The Power of Words: How to Step into a New Truth

August 9, 2010

 If you want to step into a new truth, you must start talking about yourself differently. I recommend The Four Agreements by Miguel Ruiz to help you create a new truth.  Ruiz says that if you want that if you want to experience heaven on earth you must learn to keep the first agreement: Be impeccable with your word. Ruiz says that the first agreement is actually the most important of the four agreements and the most difficult to keep.

At first glance, keeping the first agreement didn’t so difficult to me.  I keep my commitments. I do what I say I’m going to do and I’m known to be honest and trustworthy, but according to Ruiz, the definition is much broader than keeping commitments and being trustworthy. Unbeknownst to me, I made an assumption about what it means to be impeccable.  I guess I’m not so good at the third agreement either. (The third agreement is never make an assumption.) By the way, the other agreements are: never make assumptions; never take anything personally; and always do your best. 

 Being impeccable, as I understand it now has three prongs: the way you speak about yourself, what you are willing to agree with, and the way you speak about others. Take for example, the silent conversation you have in your head every day.  When you mentally abuse yourself you say things to yourself like “you idiot…” or “You are making a fool of yourself…” or “What will everyone think

if I fail?”  You are not being impeccable because you are not acting in your best interests.

Another example is when you compare yourself. More often than not, the loser is you. “He has a bigger house,” or “She is a better at sales” and “They have a better family.”  In the silent conversation whether through discounting or comparisons, you betray yourself and act against your own best interests. 

So how do you make sure you become impeccable on this first prong? Shakespeare said it this way, “To thine own self be true…” However My friend Sue Janick said it another way when she recently won a Toastmasters speech contest:

We all remember 911 and we worry about terrorism in our nation.  We all want peace on earth, but most of us do not realize that every day we live amongst terrorists. The terrorist is the voice inside your own head that speaks to you daily and says things like, ‘you are so stupid…you are not worthy, or ‘you should have done this instead of that’ and ‘you will never be a success.”  

Here’s the trickiest prong of being impeccable: Don’t agree with someone else’s negative point of view. You can’t be impeccable with your word when you fall under the spell of believing someone else’s reality when it doesn’t serve your best interests. For example someone tells you your idea is no good and you believe them. Now instead of pursuing your idea or tweaking it to make it workable, you are under the spell of believing it is no good therefore you lose your passion.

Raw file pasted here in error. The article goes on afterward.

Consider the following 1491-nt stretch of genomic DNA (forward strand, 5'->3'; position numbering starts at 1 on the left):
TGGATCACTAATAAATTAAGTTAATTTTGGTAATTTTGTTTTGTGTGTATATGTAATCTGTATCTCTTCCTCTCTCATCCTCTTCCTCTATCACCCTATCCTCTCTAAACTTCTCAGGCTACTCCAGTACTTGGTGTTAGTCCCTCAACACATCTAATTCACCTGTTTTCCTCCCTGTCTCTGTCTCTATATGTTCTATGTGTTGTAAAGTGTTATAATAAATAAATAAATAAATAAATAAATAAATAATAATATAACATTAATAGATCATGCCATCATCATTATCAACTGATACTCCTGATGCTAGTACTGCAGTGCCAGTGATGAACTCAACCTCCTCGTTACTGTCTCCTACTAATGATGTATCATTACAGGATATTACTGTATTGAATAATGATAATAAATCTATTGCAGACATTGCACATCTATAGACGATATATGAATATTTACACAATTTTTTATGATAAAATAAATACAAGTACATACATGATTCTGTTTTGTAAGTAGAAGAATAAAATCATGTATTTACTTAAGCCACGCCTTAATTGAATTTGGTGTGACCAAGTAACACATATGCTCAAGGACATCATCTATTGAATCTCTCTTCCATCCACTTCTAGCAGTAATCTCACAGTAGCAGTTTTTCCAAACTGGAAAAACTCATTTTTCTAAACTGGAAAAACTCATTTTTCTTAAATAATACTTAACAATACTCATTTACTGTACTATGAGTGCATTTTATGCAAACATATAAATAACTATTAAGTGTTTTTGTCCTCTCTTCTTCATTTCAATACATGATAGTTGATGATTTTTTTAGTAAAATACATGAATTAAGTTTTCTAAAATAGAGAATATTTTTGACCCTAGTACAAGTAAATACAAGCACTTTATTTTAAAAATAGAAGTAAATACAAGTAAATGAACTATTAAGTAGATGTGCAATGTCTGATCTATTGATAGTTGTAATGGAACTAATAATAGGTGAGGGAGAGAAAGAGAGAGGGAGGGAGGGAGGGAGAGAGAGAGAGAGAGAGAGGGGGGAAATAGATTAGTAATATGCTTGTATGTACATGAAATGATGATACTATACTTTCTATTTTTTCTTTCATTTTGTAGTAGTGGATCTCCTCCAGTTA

Just recently I was able to turn a situation around when I was sharing a business concept  with a trusted friend who is also an experienced business professional.  The friend started talking about how difficult it would be to materialize the idea, how others might not understand the concept and how there was a financial risk and it might take a long time.”  I silently said to myself, “I do not agree. This is one reality and mine is different. ”  Saying this affirmation to myself kept me conscious so that I didn’t fall into a collective agreement about how things are supposed to be.  As a result, the business idea materialized in two days, and there was a nice profit.  In the past I might have focused on the fear and not moved forward simply because I was willing to enter into a “collective agreement” with someone else rather than committing to become impeccable with my word. 

With that said, I want to be careful not to criticize my friend for having a different reality than me because it’s also important to have to have a high regard for others if you want to be impeccable with your word.   If you are tempted to gossip or criticize, then read on to see why Ruiz says that criticism and negativity toward others hurts you just as much as it does the other person.

“If I see you in the street and I call you stupid, it appears that I’m using the word against you. But really I’m using my word against myself, because you’re going to hate me for this, and your hating me is not good for me. Therefore if I get angry and with my word send all the emotional poison to you, I’m using the word against myself.” 

Words have power and magic in them. Words have the power to harm or the power to heal. Let there be peace on earth and let it begin with me….and you.

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